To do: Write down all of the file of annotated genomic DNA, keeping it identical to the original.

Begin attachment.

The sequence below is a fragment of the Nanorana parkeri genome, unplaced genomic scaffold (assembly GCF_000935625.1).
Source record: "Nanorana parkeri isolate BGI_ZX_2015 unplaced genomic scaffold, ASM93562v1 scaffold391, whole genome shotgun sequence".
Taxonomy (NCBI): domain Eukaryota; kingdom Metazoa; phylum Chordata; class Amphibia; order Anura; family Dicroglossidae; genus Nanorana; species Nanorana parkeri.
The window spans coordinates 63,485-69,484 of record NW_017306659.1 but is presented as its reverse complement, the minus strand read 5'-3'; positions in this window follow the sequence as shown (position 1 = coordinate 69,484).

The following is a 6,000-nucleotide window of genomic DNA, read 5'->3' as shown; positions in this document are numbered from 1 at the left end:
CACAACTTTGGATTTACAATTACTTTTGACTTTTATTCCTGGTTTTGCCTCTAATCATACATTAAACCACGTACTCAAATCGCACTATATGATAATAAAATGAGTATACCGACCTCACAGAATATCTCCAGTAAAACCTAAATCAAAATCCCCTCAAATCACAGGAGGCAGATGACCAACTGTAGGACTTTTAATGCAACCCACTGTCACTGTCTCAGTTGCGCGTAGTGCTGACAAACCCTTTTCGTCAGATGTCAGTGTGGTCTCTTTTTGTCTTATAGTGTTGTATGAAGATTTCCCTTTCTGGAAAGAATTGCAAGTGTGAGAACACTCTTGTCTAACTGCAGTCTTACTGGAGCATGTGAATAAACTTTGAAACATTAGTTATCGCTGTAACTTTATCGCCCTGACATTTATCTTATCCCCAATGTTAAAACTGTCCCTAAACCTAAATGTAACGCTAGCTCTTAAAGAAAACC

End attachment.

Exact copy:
The sequence below is a fragment of the Nanorana parkeri genome, unplaced genomic scaffold (assembly GCF_000935625.1).
Source record: "Nanorana parkeri isolate BGI_ZX_2015 unplaced genomic scaffold, ASM93562v1 scaffold391, whole genome shotgun sequence".
Taxonomy (NCBI): domain Eukaryota; kingdom Metazoa; phylum Chordata; class Amphibia; order Anura; family Dicroglossidae; genus Nanorana; species Nanorana parkeri.
The window spans coordinates 63,485-69,484 of record NW_017306659.1 but is presented as its reverse complement, the minus strand read 5'-3'; positions in this window follow the sequence as shown (position 1 = coordinate 69,484).

The following is a 6,000-nucleotide window of genomic DNA, read 5'->3' as shown; positions in this document are numbered from 1 at the left end:
CACAACTTTGGATTTACAATTACTTTTGACTTTTATTCCTGGTTTTGCCTCTAATCATACATTAAACCACGTACTCAAATCGCACTATATGATAATAAAATGAGTATACCGACCTCACAGAATATCTCCAGTAAAACCTAAATCAAAATCCCCTCAAATCACAGGAGGCAGATGACCAACTGTAGGACTTTTAATGCAACCCACTGTCACTGTCTCAGTTGCGCGTAGTGCTGACAAACCCTTTTCGTCAGATGTCAGTGTGGTCTCTTTTTGTCTTATAGTGTTGTATGAAGATTTCCCTTTCTGGAAAGAATTGCAAGTGTGAGAACACTCTTGTCTAACTGCAGTCTTACTGGAGCATGTGAATAAACTTTGAAACATTAGTTATCGCTGTAACTTTATCGCCCTGACATTTATCTTATCCCCAATGTTAAAACTGTCCCTAAACCTAAATGTAACGCTAGCTCTTAAAGAAAACC